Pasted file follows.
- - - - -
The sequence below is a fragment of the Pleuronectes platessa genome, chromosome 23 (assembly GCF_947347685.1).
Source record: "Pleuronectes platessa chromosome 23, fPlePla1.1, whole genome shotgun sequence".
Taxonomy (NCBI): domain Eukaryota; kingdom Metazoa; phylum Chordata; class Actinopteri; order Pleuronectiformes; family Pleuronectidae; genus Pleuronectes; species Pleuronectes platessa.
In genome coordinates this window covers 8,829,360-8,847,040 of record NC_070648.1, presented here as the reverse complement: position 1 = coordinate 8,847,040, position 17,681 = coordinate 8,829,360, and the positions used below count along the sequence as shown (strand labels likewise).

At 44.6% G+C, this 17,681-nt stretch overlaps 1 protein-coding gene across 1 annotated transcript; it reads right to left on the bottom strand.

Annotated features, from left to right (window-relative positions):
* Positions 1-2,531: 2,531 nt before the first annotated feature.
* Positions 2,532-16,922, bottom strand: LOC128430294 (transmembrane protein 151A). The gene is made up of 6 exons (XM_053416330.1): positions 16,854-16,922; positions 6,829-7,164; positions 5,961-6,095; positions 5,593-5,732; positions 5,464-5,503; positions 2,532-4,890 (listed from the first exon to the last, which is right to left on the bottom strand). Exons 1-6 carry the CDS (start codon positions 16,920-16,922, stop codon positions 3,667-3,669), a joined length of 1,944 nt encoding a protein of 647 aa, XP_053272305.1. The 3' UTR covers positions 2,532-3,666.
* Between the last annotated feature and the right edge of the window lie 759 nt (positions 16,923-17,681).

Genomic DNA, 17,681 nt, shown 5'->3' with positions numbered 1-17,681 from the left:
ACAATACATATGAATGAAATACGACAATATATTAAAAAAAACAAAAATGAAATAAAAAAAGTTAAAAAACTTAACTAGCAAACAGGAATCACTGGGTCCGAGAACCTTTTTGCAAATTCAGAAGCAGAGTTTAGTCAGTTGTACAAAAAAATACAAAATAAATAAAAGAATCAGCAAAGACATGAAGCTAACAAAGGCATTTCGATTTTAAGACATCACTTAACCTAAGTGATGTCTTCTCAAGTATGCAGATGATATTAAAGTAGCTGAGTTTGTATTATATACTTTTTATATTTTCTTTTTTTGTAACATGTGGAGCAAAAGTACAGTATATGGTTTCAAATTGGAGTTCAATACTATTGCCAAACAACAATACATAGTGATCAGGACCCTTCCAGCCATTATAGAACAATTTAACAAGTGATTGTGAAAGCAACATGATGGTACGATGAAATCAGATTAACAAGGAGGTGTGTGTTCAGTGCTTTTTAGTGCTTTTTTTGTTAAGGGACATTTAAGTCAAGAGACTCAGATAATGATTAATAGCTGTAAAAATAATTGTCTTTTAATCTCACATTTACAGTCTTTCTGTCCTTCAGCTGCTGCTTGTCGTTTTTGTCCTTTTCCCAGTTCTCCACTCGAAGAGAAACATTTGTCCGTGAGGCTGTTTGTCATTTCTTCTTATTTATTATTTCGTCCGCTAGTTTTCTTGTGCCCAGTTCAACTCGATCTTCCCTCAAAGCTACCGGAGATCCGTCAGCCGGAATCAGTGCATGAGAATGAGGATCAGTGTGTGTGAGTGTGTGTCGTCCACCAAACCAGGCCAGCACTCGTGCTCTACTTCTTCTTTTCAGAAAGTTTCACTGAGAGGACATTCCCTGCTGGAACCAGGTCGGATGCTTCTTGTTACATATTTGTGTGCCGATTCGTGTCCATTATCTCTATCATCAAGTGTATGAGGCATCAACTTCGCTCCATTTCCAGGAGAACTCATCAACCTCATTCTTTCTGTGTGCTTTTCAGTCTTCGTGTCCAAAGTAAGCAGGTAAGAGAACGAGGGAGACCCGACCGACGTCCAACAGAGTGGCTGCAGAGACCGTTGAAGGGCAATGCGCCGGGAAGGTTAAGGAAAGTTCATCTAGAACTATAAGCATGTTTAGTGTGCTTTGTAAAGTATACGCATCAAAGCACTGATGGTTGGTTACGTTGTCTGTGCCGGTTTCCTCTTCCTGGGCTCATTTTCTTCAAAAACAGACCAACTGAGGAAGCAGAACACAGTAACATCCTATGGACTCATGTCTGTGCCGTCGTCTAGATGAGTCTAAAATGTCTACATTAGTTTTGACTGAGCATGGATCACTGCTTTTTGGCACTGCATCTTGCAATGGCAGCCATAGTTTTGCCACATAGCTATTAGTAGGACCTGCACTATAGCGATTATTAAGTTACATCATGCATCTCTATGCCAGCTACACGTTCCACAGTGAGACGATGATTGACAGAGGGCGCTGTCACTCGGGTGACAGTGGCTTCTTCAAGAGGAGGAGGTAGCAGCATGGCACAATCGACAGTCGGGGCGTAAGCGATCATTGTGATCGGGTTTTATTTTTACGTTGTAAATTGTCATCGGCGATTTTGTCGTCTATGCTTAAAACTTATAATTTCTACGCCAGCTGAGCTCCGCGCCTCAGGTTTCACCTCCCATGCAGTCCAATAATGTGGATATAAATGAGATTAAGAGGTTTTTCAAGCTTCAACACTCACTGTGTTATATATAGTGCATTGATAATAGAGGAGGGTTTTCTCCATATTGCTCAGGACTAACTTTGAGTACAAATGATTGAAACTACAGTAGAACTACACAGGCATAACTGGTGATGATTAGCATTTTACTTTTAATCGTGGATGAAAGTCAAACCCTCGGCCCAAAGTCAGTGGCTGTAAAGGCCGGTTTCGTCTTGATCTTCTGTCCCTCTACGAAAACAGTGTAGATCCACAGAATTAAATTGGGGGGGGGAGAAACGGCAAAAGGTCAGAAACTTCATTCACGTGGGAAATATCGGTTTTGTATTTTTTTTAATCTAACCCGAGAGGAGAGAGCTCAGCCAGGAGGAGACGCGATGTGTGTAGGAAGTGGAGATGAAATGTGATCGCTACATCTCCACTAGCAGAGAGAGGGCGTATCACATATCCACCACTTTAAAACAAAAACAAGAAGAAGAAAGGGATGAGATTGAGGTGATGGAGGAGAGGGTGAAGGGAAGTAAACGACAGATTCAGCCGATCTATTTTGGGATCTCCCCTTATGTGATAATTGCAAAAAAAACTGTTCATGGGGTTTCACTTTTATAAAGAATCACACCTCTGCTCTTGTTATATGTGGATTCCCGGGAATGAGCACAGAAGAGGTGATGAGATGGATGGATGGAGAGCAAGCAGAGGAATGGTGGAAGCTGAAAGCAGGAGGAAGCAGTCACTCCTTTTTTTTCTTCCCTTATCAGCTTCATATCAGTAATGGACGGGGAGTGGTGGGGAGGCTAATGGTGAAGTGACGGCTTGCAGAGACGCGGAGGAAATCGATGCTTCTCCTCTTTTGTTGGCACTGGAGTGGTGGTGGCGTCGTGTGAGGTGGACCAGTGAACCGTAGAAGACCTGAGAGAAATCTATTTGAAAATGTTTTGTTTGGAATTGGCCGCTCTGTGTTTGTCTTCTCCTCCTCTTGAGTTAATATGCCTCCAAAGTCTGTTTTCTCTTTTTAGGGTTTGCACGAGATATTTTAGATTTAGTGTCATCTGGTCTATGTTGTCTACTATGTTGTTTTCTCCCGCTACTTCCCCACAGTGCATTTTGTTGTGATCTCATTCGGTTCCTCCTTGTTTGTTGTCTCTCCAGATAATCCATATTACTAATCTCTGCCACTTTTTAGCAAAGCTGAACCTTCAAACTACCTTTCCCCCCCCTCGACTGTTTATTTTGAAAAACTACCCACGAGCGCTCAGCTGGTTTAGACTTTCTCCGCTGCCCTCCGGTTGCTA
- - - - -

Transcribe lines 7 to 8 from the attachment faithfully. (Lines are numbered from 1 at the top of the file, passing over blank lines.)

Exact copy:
* Positions 1-2,531: 2,531 nt before the first annotated feature.
* Positions 2,532-16,922, bottom strand: LOC128430294 (transmembrane protein 151A). The gene is made up of 6 exons (XM_053416330.1): positions 16,854-16,922; positions 6,829-7,164; positions 5,961-6,095; positions 5,593-5,732; positions 5,464-5,503; positions 2,532-4,890 (listed from the first exon to the last, which is right to left on the bottom strand). Exons 1-6 carry the CDS (start codon positions 16,920-16,922, stop codon positions 3,667-3,669), a joined length of 1,944 nt encoding a protein of 647 aa, XP_053272305.1. The 3' UTR covers positions 2,532-3,666.